A real expression of interest normally outlines the competence and proven track record of the applicant. It is their company profile, list of similar jobs completed, references, and a statement that they have the capacity and resources to do the job. It is never supposed to be specific about the job itself!
Pre-qualification submissions are reasonable at times, particularly for construction bidding, where you want a specific pool of applicants to vie for highly technical work. It is not a good use of HR time to have companies that don’t have the minimal requirements clogging up the tender process and taking away time from consideration of viable candidates’ bids. Certainly, you don’t want a corner store operation with a staff of two who specialize in building braais and fireplaces, sending in their bid to construct a 20 storey office building.
But asking for pre-qualifications where the items requested for pre-qualification, are in fact, the exact BID for the job, is again, opening the door for stealing intellectual property.
While we are on the subject of bids and tenders, I also am gravely concerned about applications for international organizations in particular, that want your bank records to see if you’ve ever done a job at the financial level of the job you are applying for. I can see the need for bank verifications that you are creditable and not fly-by-night. But, why should anyone have access to my vendors and see my spending patterns and deposits (and from whom those deposits came!) for the last two financial years? That is private information! Those application packets are typically left all over the place, photocopied repeatedly and sent all around; there is no confidentiality involved.
On some search committees where I have served, I’ve seen competent smaller companies disqualified for bids on work they likely can complete well, simply because the contract is for an amount larger than any work they have done before. For example, a company that has gross revenue for a fiscal year of about N$800,000 will not be considered for a contract of N$3 million. If they never get the chance to do these larger contracts because they have not ever done larger contracts, then until when will they GET the experience and track record to break this limiting circle? What comes first, the chicken or the egg? Because of this, SMEs are likely to stay as SMEs forever.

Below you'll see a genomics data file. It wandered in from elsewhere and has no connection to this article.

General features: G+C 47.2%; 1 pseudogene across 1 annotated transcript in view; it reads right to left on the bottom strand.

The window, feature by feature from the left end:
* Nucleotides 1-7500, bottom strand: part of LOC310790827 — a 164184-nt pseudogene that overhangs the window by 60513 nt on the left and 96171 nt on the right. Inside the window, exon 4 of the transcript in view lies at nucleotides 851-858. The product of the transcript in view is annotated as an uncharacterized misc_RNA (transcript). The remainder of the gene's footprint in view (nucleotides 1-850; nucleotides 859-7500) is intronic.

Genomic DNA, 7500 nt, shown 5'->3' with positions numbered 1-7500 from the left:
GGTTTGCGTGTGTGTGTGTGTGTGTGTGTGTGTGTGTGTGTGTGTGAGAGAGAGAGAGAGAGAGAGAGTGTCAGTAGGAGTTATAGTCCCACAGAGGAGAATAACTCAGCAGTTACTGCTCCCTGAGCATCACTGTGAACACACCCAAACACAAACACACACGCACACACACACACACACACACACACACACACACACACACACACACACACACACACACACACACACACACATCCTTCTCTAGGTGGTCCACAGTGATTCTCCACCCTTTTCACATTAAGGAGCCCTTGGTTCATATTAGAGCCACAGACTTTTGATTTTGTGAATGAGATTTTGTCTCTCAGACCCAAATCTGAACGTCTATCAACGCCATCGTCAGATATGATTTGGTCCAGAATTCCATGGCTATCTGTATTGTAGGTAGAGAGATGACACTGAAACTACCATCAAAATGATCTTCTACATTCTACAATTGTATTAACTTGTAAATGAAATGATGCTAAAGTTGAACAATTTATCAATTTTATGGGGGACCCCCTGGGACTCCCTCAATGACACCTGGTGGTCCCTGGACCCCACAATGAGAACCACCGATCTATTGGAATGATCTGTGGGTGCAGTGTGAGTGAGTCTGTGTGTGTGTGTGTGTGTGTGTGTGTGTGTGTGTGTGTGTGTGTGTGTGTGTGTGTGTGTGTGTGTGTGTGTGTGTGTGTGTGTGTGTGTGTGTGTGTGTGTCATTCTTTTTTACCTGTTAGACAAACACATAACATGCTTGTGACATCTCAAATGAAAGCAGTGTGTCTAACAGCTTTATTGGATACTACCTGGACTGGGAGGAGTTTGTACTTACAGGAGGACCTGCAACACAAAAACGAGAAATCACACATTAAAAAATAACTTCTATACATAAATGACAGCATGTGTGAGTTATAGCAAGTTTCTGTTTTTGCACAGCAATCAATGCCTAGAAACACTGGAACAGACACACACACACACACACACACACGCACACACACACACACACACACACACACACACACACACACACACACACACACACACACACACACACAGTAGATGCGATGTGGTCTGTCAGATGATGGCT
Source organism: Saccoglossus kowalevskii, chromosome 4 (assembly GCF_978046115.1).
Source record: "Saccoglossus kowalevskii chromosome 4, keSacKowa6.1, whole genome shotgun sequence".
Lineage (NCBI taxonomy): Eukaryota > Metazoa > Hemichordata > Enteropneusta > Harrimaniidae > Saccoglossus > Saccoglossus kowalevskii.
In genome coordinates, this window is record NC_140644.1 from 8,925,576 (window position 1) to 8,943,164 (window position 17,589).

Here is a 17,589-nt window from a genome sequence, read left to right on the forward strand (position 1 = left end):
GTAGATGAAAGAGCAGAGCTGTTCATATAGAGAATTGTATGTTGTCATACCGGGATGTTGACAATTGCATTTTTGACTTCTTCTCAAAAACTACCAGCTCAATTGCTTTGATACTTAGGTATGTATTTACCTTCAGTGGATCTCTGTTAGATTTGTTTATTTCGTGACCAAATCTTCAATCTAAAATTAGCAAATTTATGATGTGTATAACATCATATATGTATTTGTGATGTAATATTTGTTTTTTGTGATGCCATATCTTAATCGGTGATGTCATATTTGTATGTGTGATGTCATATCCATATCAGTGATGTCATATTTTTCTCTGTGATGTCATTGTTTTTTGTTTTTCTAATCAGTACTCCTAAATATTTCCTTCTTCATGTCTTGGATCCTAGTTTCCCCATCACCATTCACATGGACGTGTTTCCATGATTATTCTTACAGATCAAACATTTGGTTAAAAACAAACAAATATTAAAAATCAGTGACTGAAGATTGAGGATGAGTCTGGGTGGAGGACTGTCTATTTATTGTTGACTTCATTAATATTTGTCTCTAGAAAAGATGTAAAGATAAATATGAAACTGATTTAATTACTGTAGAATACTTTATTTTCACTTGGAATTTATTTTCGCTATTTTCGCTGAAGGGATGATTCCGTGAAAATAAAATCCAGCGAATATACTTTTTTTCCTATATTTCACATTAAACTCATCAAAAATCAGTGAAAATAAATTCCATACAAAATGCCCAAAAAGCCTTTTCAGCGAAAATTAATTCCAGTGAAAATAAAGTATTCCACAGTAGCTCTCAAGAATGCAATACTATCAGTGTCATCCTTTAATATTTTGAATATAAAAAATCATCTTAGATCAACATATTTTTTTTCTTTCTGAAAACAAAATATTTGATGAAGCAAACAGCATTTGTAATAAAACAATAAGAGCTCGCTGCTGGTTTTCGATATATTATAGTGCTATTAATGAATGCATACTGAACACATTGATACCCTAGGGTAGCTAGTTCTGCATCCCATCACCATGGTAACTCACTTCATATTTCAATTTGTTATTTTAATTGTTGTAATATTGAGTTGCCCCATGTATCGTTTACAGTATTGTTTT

Another tender issue of concern is honesty and trust. A co-consultant warned a friend of mine that if the deadline for a bid is 5 pm January 10th, then they should only submit their proposal in the afternoon of that last day; never before. This is to block people receiving the bid from reading or photocopying the bid and telling their friends (who are also bidding), that information. My friend lost two tenders before she was warned about this and won the very next one when she was in the ‘know.’ That could be just her luck, but it speaks volumes to my suspicious mind.
Need we review the recently cancelled tender for a damn to be constructed in the South and the railway line and the Tender Board officials that was arrested for messing around with bid documents in favor of someone who paid him to support their submission?
Violation of intellectual property rights will soon become a ‘household-word’ crime like embezzlement and credit card cloning. Until then, give consultants and potential job applicants a break please. If you want a bid, say so. Stop clouding the field with tricky words that mean the same thing. If I lay my cards on the table it should be for a bid, not an expression.